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(SXSW 2017 flavoured!) Video of the Moment #2345: Sylvan Esso

 
By on Thursday, 20th April 2017 at 6:00 pm
 

While their appearance last year was a surprise, Sylvan Esso‘s return to Austin for SXSW 2017 was, this time anyway, anticipated. The American electropop duo will be releasing their sophomore effort ‘What Now’ next Friday on Loma Vista Recordings. To celebrate the new record, they’ve unveiled a promo video for LP track ‘Radio’, which itself was made public as a single late last year. In the promo, the high speed world seen on the motorways of America at night are contrasted against the high intensity world of models. There’s probably some philosophical message behind this video. I hope, anyway. Watch the music video for Sylvan Esso’s single ‘Radio’ below. To read more on the duo on TGTF, use this link.

[youtube]https://www.youtube.com/watch?v=effZUjig794[/youtube]

 

Single Review: Sylvan Esso – Radio / Kick Jump Twist

 
By on Wednesday, 23rd November 2016 at 12:00 pm
 

Header photo by Shervin Lainez

In a surprise appearance at SXSW 2016, American electropop duo Sylvan Esso teased an ecstatic audience with the possibility of new music before the end of the year. It turns out, the charmingly eclectic pair are as good as their word. In August, they released a new single called ‘Radio’, and last week they followed it with the b-side to the 12” vinyl release of ‘Radio’, titled ‘Kick Jump Twist’.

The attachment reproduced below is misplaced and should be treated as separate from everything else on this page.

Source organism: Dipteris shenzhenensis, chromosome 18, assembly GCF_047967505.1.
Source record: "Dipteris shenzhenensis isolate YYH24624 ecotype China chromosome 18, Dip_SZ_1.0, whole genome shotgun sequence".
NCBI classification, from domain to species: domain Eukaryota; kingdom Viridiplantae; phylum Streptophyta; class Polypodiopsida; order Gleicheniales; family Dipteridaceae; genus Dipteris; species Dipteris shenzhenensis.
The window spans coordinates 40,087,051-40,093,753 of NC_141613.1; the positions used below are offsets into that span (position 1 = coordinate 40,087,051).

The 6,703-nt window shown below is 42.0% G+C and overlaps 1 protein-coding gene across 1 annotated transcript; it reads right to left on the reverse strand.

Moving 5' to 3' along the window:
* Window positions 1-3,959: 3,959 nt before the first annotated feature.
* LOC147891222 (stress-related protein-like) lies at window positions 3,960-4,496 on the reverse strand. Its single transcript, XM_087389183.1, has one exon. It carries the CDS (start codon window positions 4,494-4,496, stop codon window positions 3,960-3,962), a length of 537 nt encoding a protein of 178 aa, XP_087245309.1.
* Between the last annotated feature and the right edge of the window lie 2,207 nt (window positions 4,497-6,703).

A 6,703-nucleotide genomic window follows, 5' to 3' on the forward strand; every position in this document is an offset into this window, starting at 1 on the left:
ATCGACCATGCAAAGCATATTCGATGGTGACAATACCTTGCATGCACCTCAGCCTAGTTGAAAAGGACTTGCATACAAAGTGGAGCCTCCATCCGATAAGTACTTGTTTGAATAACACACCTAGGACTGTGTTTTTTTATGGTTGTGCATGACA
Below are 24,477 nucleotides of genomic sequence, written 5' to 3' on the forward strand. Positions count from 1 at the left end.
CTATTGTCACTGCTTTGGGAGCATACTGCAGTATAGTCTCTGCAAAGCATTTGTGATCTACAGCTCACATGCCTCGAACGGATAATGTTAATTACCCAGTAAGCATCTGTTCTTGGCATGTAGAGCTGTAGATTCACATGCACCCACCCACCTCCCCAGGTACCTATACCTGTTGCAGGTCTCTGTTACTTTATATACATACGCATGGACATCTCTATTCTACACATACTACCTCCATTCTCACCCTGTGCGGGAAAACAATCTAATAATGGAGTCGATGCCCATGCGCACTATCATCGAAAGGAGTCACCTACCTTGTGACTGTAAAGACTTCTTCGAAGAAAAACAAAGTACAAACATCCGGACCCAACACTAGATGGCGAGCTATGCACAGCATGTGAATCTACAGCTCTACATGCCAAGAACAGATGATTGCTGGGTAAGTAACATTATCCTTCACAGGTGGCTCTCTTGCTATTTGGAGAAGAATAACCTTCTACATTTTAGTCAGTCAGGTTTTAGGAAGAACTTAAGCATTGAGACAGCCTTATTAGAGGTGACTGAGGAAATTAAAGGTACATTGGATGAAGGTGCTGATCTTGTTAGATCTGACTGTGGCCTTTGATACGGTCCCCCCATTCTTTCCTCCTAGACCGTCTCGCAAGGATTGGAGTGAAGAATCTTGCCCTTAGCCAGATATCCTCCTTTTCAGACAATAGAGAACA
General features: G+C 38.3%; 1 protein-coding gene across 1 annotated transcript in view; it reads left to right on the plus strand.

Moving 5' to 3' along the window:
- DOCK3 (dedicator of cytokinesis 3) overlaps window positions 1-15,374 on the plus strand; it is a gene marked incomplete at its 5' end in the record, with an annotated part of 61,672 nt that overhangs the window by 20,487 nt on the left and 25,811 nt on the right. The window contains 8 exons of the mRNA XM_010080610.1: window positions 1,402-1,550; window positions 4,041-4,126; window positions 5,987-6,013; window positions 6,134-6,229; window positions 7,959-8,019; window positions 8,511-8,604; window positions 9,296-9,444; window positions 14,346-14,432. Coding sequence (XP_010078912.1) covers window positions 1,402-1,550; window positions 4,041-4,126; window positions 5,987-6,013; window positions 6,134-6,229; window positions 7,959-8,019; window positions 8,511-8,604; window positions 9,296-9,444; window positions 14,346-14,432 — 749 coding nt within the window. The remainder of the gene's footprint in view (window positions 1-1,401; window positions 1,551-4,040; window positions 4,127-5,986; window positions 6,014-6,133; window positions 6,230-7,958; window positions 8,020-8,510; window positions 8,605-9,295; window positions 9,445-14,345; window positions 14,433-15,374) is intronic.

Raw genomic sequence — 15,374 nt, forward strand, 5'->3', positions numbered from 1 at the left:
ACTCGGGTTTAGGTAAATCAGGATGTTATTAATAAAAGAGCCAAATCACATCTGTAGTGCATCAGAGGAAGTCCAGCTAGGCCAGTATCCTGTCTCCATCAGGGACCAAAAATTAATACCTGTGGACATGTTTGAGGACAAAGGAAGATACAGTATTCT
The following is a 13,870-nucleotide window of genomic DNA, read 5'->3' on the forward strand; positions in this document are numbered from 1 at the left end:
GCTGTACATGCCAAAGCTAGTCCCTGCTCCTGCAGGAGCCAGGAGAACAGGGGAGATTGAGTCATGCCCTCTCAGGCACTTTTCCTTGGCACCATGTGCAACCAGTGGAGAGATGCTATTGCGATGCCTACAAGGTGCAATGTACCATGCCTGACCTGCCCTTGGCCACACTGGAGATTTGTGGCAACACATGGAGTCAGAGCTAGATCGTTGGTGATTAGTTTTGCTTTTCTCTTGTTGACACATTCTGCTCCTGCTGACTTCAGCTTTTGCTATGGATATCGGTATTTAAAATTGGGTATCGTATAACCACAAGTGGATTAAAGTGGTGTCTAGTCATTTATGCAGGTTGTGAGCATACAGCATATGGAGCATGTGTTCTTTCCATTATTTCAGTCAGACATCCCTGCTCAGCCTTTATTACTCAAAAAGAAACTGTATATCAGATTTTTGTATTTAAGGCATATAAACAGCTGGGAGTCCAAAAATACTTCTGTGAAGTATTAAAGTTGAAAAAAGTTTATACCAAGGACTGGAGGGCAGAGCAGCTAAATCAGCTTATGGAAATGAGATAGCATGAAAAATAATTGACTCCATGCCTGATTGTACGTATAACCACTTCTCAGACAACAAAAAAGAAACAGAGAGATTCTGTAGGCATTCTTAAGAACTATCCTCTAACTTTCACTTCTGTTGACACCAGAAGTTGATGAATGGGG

Sylvan Esso seems to have suffered a bit of an existential crisis in the hypnotically groovy ‘Radio’. Singer Amelia Meath mocks herself mercilessly in the second verse lines, “singin’ I’ve got the moves of a TV queen / folk girl hero in a magazine / faking the truth in a new pop song / don’t you wanna sing along?” Nick Sanborn’s trippy backbeats under the song’s chorus are so irresistibly hooky that you almost miss the derisive tone in the lyrics. “Slave to the radio / three point three-oh” apparently refers to the track’s running time, which precisely (and probably not coincidentally) fits the conventional radio-prescribed length of three minutes and thirty seconds.